Kenneth Anderson, MD
Dr. Anderson indicated no relevant conflicts of interest.
Harrison SJ, Quach H, Link E, et al. A high rate of durable responses with romidepsin, bortezomib, and dexamethasone in relapsed or refractory multiple myeloma. Blood. 2011:118;6274-6283.
In this study, Harrison and colleagues report the results of a clinical trial that examined the combination of romidepsin, bortezomib, and dexamethasone in patients with relapsed multiple myeloma (MM). Using a novel accelerated dose-escalation trial strategy, they established the maximum tolerated dose in a 28-day cycle to be bortezomib 1.3 mg/m2 on days 1, 4, 8, and 11; dexamethasone 20 mg on days of and after bortezomib; and romidepsin 10 mg/m2 on days 1, 8, and 15. Grade > 3 thrombocytopenia and neuropathy occurred in 64 percent and 8 percent of cases, respectively. Remarkably, the overall response rate was 72 percent, with 8 percent complete responses, 28 percent very good partial responses, and 24 percent partial responses. Moreover, time to progression was 7.2 months and median overall survival was 36 months. These data provide the rationale for further evaluation of this regimen.
The proteasome inhibitor bortezomib achieves remarkable frequency and extent of response when used as initial therapy for MM or to treat relapsed/refractory disease. Moreover, based upon preclinical mechanistic studies showing that combination therapies can achieve additive or synergistic cytotoxicity, bortezomib has been combined with other classes of targeted therapies with some of these combinations producing striking clinical efficacy. For example, the combination of bortezomib, lenalidomide, and dexamethasone triggers dual apoptotic signaling in vitro and achieves responses in the majority of patients whose MM is refractory to any of these agents alone. Moreover, near universal response is observed when this combination is used as initial therapy for MM. In vitro studies have shown that perifosine (an inhibitor of Akt and PI3 kinase) blocks bortezomib-induced activation of Akt, suggesting a mechanism by which this drug can increase sensitivity to or overcome clinical resistance to bortezomib. Previous studies have shown that bortezomib down-regulates class I histone deacetylase (HDAC) activity and that the class I HDAC inhibitor romidepsin enhances histone H3 and H4 hyperacetylation induced by bortezomib.1 Therefore, the remarkable clinical responses to romidepsin, bortezomib, and dexamethasone observed in the present study may be related, at least in part, to greater class I HDAC inhibition. It is also possible that inhibiting class I HDACs is efficacious because such treatment results in reduced expression of cytokine genes that mediate the growth, survival, and drug resistance of MM cells within the bone marrow microenvironment. Importantly, although targeting the proteasome with bortezomib results in multiple sequelae affecting the MM cell directly, the tumor-host interaction in the bone marrow milieu is also affected. The primary effects of proteasome inhibition, however, are a consequence of blocking the degradation of substrate proteins by the proteasome. Proteasome inhibition also triggers compensatory up-regulation of the alternative aggresomal pathway for degradation of ubiquitinated proteins in vitro, and dual blockade of both the proteasome with bortezomib and the aggresome with HDAC inhibitors triggers synergistic MM cytotoxicity.2 Specifically, HDAC 6 (a class II b family member) binds to ubiquitinated proteins on the one hand and to dynein motility complexes on the other to shuttle proteins for degradation via the aggresomal pathway. Importantly, combination therapy either with broad class I, II HDAC inhibitors (e.g., panobinostat, vorinostat), or with an HDAC 6 selective inhibitor (e.g., ACY 1215) blocks bortezomib-induced up-regulation of this alternative aggresomal pathway and mediates synergistic MM cell death in vitro.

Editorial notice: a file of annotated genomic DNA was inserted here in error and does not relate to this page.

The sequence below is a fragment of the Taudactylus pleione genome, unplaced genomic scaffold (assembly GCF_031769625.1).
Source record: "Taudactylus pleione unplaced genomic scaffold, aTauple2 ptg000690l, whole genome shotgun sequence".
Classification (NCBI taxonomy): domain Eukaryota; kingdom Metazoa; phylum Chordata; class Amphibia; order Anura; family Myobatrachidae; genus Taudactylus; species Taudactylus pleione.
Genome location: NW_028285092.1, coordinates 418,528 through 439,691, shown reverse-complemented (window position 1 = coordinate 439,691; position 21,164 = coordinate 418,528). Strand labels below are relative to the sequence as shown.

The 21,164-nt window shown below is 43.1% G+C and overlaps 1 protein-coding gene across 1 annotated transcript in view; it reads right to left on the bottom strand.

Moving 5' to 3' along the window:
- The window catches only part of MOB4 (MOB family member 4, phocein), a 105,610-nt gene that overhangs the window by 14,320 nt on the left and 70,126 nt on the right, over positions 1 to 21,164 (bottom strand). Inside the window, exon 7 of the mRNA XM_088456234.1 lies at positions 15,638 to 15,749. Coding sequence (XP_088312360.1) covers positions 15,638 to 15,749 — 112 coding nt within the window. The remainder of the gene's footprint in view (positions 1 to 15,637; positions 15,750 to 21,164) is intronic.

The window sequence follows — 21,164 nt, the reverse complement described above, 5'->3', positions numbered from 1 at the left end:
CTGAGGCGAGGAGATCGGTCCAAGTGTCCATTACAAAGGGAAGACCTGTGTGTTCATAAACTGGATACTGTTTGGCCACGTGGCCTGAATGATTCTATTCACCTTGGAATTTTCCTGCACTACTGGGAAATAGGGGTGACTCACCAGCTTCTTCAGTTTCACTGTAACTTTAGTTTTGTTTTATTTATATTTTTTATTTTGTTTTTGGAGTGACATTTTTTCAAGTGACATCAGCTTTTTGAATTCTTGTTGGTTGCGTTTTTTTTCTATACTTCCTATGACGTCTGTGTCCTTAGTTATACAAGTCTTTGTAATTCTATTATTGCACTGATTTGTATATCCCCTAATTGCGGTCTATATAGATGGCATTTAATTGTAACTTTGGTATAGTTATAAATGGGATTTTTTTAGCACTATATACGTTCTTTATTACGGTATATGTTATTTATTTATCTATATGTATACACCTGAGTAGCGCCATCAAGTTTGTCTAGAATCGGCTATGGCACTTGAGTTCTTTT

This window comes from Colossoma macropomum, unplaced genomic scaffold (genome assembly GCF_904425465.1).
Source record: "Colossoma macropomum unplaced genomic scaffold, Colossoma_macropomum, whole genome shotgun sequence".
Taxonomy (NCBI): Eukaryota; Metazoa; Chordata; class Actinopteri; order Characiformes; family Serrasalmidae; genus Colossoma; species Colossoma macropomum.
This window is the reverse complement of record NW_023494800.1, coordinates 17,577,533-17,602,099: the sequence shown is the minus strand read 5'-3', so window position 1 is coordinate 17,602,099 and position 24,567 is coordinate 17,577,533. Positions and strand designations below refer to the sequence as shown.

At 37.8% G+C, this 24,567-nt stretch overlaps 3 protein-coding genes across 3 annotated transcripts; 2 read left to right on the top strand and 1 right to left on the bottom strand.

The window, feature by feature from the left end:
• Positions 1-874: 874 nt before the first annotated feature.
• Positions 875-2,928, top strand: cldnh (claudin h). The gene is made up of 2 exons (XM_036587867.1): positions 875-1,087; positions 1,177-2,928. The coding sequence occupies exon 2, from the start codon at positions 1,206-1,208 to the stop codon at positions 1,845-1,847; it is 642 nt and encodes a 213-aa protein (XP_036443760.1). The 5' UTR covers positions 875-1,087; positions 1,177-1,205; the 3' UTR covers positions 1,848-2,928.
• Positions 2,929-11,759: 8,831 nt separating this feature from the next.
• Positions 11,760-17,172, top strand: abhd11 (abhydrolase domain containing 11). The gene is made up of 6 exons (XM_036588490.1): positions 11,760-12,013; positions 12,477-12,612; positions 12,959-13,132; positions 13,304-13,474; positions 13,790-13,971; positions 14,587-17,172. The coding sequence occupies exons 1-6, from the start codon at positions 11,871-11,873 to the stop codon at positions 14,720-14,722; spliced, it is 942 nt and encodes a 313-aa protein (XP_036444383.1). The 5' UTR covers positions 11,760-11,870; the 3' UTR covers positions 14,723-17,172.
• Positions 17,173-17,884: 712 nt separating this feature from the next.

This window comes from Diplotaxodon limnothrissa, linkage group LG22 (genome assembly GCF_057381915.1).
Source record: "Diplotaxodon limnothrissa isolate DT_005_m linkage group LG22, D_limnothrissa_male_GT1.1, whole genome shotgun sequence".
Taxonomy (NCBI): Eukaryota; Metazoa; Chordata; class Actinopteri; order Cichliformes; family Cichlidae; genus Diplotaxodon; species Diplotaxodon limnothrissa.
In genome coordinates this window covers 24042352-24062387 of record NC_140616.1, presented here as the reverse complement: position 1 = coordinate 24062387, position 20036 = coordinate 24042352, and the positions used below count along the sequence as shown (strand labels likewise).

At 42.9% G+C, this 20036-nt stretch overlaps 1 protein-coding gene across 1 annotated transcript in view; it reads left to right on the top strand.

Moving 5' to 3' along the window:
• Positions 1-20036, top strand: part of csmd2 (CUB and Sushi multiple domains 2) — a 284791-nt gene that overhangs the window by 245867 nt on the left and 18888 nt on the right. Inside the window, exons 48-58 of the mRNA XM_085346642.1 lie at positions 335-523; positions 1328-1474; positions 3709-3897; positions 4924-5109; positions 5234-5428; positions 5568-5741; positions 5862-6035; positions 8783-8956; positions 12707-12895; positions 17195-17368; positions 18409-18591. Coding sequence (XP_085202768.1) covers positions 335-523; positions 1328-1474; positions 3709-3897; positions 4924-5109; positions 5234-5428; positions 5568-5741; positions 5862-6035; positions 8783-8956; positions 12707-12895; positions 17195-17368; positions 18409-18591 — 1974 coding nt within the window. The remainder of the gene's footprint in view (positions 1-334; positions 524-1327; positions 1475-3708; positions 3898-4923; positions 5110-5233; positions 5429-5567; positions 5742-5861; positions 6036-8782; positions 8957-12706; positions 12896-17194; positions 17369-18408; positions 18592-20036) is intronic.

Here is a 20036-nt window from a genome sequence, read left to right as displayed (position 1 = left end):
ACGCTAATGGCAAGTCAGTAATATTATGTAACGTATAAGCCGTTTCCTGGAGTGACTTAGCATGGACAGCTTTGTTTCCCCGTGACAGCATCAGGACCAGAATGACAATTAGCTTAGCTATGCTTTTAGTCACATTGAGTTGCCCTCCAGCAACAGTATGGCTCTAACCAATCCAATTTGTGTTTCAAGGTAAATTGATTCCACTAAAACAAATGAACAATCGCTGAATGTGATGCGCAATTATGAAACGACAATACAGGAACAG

Clinical trials combining bortezomib with an HDAC inhibitor in MM are demonstrating promise, even in the setting of bortezomib resistance. However, compared with more selective agents, broad class I, II HDAC inhibitors appear to be associated with more or worse adverse events (e.g., fatigue, thrombocytopenia, and diarrhea), especially when used in combination with bortezomib. Ongoing and future studies will therefore identify the optimal spectrum and extent of HDAC class I and/or II inhibition needed to achieve maximal clinical benefit while maintaining a favorable therapeutic index and safety profile.
- Kikuchi J, Wada T, Shimizu R, et al. Histone deacetylases are critical targets for bortezomib-induced cytotoxicity in multiple myeloma. Blood. 2010;116:406-417.
- Hideshima T, Richardson PG, Anderson KC. Mechanism of action of proteasome inhibitors and deacetylase inhibitors and the biological basis of synergy in multiple myeloma. Mol Cancer Ther. 2011;10:2034-2042.
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